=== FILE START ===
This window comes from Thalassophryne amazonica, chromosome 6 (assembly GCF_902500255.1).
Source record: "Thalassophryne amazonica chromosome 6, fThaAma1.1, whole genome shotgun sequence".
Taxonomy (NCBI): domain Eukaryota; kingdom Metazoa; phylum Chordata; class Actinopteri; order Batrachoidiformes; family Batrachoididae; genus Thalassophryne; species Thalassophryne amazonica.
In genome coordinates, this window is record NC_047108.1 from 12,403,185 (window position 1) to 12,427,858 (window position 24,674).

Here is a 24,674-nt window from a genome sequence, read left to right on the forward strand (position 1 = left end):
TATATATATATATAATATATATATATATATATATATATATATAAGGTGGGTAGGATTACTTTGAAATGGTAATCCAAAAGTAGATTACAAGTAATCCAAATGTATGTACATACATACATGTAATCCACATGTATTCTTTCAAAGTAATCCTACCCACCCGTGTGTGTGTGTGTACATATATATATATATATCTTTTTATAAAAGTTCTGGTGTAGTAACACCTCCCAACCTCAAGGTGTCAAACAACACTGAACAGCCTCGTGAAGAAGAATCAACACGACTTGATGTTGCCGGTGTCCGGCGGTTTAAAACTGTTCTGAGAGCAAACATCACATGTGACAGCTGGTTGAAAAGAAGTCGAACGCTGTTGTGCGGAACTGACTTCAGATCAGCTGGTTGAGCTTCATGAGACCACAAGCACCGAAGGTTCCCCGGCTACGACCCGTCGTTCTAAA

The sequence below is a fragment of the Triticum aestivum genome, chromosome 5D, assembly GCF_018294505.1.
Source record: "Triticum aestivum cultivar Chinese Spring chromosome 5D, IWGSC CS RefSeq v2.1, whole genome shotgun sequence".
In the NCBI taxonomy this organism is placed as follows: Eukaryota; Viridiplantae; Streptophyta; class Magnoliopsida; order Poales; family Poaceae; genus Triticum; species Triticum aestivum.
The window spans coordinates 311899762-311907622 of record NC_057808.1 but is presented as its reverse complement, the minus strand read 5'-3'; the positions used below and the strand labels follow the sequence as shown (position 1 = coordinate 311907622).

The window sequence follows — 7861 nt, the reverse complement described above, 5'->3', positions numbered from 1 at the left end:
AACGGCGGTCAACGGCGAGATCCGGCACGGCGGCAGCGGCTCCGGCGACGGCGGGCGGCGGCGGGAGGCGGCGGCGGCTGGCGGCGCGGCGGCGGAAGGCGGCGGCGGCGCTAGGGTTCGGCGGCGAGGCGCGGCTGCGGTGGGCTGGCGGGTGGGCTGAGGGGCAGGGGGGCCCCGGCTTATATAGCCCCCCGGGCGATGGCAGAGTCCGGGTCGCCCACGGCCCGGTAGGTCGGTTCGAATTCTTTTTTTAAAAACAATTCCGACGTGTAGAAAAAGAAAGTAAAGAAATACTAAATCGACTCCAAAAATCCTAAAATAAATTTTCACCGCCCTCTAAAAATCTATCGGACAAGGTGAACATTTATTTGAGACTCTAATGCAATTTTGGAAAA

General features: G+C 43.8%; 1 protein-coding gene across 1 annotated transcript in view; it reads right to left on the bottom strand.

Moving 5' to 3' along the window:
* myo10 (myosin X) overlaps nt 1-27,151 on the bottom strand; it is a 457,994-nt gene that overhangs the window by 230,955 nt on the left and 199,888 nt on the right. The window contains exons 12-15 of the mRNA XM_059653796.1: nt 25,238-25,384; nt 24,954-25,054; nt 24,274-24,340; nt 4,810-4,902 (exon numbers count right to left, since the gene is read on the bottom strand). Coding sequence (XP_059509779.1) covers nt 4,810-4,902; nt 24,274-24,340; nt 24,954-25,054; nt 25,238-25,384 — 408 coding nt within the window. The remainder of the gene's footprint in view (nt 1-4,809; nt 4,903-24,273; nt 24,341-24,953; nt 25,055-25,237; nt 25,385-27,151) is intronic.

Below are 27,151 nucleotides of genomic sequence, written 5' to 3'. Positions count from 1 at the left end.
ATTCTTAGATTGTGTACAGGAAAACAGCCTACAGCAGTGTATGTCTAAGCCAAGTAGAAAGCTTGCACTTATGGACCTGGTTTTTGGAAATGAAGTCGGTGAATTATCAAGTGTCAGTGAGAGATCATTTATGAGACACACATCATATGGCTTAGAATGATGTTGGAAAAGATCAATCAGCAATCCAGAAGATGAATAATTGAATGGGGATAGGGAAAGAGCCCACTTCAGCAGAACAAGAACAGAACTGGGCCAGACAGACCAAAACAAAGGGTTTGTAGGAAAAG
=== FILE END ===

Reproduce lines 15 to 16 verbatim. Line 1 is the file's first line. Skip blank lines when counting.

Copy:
* myo10 (myosin X) overlaps nt 1-27,151 on the bottom strand; it is a 457,994-nt gene that overhangs the window by 230,955 nt on the left and 199,888 nt on the right. The window contains exons 12-15 of the mRNA XM_059653796.1: nt 25,238-25,384; nt 24,954-25,054; nt 24,274-24,340; nt 4,810-4,902 (exon numbers count right to left, since the gene is read on the bottom strand). Coding sequence (XP_059509779.1) covers nt 4,810-4,902; nt 24,274-24,340; nt 24,954-25,054; nt 25,238-25,384 — 408 coding nt within the window. The remainder of the gene's footprint in view (nt 1-4,809; nt 4,903-24,273; nt 24,341-24,953; nt 25,055-25,237; nt 25,385-27,151) is intronic.

Below are 27,151 nucleotides of genomic sequence, written 5' to 3'. Positions count from 1 at the left end.